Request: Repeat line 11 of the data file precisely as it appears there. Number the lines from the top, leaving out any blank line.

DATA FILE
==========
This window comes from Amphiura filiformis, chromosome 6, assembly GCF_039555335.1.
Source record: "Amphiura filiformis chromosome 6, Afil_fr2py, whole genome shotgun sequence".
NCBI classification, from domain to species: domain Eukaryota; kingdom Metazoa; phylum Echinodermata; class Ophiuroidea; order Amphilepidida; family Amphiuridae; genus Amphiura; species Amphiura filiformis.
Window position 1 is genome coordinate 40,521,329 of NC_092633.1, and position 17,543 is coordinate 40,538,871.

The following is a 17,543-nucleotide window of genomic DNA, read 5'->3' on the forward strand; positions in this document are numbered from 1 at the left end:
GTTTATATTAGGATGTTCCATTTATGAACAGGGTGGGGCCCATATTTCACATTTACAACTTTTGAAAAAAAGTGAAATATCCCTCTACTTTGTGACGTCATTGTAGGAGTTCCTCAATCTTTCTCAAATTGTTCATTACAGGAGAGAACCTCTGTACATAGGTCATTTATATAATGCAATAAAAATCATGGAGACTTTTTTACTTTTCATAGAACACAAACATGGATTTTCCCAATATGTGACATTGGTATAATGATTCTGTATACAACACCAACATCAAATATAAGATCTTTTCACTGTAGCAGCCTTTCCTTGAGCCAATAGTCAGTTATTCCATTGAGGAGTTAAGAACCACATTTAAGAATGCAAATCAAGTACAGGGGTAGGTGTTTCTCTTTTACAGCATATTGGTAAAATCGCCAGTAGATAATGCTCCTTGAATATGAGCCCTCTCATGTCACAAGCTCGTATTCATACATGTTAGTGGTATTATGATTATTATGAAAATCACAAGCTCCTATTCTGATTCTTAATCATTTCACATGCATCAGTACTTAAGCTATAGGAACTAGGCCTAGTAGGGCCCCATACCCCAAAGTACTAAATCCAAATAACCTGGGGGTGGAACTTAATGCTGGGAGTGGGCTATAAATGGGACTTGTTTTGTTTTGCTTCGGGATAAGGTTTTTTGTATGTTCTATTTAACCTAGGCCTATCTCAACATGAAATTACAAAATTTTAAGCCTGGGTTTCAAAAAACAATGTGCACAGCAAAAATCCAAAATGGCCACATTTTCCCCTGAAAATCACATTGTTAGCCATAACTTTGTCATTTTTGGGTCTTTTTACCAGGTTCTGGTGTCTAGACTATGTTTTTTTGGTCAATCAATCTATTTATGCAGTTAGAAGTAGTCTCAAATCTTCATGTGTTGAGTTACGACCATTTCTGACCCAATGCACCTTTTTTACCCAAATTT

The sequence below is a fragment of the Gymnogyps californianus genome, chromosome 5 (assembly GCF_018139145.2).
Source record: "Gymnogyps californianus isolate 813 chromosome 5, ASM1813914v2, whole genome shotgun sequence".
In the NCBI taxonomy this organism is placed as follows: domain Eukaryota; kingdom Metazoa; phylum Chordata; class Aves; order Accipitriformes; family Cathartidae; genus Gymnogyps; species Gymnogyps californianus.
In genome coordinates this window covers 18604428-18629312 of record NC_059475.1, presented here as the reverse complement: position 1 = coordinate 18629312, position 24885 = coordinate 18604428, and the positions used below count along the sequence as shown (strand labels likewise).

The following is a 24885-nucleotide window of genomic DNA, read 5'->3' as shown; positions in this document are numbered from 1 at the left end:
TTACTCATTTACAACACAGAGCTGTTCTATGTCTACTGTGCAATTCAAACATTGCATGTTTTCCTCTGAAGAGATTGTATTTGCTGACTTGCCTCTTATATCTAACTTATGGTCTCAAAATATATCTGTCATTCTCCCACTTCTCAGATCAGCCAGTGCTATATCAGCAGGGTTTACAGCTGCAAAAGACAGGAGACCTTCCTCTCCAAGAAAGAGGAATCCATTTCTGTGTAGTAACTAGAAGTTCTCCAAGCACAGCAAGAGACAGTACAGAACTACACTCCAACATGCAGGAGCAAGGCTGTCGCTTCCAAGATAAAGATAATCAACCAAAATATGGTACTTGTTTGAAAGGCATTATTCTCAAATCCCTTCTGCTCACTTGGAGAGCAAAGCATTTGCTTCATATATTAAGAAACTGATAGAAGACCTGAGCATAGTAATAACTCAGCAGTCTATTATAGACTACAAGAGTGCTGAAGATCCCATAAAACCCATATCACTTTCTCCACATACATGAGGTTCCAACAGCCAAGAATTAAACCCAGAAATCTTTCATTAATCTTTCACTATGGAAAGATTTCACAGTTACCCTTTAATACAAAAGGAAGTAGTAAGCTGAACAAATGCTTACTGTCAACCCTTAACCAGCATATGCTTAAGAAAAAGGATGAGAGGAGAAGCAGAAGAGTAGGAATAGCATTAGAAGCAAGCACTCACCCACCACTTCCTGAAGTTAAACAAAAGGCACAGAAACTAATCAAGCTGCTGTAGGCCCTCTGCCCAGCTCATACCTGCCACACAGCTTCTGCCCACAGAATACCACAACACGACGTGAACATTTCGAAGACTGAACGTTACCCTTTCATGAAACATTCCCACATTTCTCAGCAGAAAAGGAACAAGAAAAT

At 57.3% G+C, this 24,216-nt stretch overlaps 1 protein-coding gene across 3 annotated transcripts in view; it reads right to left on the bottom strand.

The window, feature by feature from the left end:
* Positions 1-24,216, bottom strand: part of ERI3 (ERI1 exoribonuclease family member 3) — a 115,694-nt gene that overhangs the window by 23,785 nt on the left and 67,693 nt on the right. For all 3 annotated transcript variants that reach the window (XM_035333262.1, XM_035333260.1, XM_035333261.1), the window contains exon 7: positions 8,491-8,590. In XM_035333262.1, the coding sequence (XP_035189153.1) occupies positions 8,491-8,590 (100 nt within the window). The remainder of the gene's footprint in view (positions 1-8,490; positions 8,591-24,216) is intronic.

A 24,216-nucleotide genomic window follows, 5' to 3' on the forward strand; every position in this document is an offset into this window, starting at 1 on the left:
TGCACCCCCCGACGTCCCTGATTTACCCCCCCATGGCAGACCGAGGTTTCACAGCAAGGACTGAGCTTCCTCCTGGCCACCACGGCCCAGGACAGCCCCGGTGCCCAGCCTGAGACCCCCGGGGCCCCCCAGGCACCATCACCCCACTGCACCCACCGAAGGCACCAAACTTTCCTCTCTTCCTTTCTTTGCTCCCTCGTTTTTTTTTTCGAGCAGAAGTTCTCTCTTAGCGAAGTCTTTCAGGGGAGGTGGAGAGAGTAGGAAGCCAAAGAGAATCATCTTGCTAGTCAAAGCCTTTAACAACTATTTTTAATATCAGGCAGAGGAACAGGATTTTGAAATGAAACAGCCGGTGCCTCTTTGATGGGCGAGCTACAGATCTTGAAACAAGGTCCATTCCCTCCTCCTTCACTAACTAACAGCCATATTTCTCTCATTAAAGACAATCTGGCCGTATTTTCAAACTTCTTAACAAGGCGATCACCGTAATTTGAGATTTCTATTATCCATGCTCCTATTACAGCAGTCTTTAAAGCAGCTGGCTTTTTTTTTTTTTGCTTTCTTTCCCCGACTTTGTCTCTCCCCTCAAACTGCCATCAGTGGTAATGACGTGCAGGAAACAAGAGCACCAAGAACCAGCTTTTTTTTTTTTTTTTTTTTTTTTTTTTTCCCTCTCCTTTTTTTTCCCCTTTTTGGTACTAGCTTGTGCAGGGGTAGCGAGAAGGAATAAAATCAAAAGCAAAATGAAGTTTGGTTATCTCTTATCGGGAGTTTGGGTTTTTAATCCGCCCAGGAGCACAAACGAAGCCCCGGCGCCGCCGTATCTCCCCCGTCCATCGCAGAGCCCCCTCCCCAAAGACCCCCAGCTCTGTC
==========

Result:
The following is a 24885-nucleotide window of genomic DNA, read 5'->3' as shown; positions in this document are numbered from 1 at the left end: